limited in operation and extent by the terms of the statute. 51
Am Jur.2d Liens, sec. 11, 38 (1970); Gaskill v. Robert E. Sanders
Disposal Hauling, 249 Ill. App. 3d 673 (1993).
However, in In re Estate of Cooper, 156 Ill. App. 3d 270
(1987), the court found that strict compliance with the
requirements of serving and content of the notice of lien was not
necessary where the party to be charged filed a petition to
adjudicate the lien, although no notice of lien had been served
upon it. The court held that the act of requesting adjudication
waived the requirements of the statute. Cooper, 156 Ill. App. 3d
In the case at bar, the party to be charged, Johnson,
acknowledged the existence of the lien. What was then to be
expected of the plaintiff? Would he be expected to prepare and
serve a notice of lien? To be sure, the statute requires that he
give notice to the parties against whom Johnson's claim is
directed and that was not done, but this action is not against
the insurance carrier or its insured. It is against the party and
attorney of the person who gave written acknowledgement of the
lien. The Act does not, in any event, require notice of the lien
to the attorney for the party to whom the services have been
Our supreme court has long recognized an exception to the
general rule of strict construction:
"The doctrine of strict construction was never meant to
be applied as a pitfall to the unwary, in good faith
pursuing the path marked by statute, nor as an
ambuscade from which an adversary can overwhelm him for
an immaterial misstep. Its function is to preserve the
substantial rights of those against whom the remedy
offered by statute is directed, and it is never
employed otherwise." United Cork Companies v. Volland,
365 Ill. 564 (1937); see also First Federal Savings &
Loan Association v. Connelly, 97 Ill. 2d 242, 251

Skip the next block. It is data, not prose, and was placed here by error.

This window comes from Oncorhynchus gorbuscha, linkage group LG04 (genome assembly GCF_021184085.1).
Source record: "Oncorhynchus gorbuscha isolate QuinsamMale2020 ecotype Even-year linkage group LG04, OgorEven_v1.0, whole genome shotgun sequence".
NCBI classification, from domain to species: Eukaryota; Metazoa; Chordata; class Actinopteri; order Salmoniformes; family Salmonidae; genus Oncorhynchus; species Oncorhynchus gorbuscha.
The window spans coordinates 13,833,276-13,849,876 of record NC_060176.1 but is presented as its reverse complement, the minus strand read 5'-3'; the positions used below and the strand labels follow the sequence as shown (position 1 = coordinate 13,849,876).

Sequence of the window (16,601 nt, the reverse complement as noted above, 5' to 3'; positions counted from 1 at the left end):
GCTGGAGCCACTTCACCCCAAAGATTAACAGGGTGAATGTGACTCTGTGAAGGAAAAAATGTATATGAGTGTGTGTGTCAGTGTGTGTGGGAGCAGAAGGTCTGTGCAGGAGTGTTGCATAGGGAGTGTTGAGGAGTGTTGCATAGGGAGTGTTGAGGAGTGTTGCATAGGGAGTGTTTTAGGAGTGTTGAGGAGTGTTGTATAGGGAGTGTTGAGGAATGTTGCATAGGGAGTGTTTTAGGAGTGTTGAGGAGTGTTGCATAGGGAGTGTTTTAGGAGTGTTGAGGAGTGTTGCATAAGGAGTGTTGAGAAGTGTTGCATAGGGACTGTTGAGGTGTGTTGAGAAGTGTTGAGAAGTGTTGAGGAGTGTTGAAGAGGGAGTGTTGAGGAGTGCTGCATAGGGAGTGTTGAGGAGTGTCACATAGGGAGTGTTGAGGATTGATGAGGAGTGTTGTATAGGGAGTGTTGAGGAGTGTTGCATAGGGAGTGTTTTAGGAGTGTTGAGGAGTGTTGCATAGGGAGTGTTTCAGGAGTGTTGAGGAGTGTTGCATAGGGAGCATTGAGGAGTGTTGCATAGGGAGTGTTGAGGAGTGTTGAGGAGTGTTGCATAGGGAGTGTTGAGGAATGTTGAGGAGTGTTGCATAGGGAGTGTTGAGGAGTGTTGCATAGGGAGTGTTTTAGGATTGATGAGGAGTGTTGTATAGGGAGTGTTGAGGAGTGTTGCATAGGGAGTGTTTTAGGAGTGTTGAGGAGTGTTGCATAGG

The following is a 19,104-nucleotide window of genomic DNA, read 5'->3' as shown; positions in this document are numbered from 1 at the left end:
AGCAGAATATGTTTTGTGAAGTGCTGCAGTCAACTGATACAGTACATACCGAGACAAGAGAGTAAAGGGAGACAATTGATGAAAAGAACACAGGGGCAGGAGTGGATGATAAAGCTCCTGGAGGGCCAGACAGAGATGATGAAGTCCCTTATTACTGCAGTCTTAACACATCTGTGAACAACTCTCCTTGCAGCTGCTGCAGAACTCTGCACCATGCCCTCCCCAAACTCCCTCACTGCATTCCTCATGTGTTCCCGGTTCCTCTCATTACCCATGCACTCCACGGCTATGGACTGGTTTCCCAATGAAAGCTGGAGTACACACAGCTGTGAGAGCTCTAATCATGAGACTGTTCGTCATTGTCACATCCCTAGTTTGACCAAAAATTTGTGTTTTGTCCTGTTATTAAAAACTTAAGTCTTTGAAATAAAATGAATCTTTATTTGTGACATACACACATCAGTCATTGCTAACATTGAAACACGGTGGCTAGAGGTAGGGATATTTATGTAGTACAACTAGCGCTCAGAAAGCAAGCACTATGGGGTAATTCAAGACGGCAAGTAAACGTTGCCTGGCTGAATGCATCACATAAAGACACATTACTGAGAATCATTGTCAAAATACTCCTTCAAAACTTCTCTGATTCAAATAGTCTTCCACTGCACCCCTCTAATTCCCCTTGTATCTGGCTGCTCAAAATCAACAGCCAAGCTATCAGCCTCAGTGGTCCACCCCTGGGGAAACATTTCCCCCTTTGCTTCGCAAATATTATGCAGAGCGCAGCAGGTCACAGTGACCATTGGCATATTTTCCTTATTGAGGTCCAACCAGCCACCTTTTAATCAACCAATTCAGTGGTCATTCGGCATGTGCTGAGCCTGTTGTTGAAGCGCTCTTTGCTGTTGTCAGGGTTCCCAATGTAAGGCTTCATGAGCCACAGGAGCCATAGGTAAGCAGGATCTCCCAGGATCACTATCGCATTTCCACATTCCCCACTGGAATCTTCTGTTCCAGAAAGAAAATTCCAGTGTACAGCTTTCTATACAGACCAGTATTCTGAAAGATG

(1983); Granite City Lime & Cement Co. v. Board of
Education of School District No. 126, 203 Ill. App.
134, 140 (1916) ("The object and purpose of the lien
law is to protect those who in good faith furnish
materials for the construction of buildings, and such
persons ought not by a strict construction to be
deprived of this remedy").
To allow defendant to later ignore plaintiff's lien,
claiming technical deficiencies, is at variance with the purpose
of this and other lien laws. See Bloom v. Richardson, 308 Ill.
App. 320 (1941) (abstract of op.) (attorney's lien act is
intended to protect one not having actual notice of a claim for
lien and not to afford a technical defense by means of which to
defeat a valid claim). As this court has observed in the past,
"there is authority which favors some flexibility in applying the
general rules, so that the statute's provisions are not construed
so technically that its remedial purpose is undermined and all
but lost in the process." Aluma Systems, Inc. v. Frederick Quinn
Corp., 206 Ill. App. 3d 828, 839 (1990).
We hold similarly that defendant cannot deny the existence
of plaintiff's valid physician's lien under the umbrella of
strict construction. Put simply, defendant was in possession of
the acknowledgement of the lien, was aware of Johnson's intent to
be bound by it, and assured both Fox and plaintiff that the lien
would be honored.
We recognize that our decision is at variance with a recent
opinion of the third district in Meier v. Olivero, 279 Ill. App.
3d 630 (1996). In Meier, a physician sent notice to his former
patient's attorney in which he claimed a lien of $1,250 against
the amount recovered by the patient in his personal injury case.
When the case settled, the attorney distributed one-third of the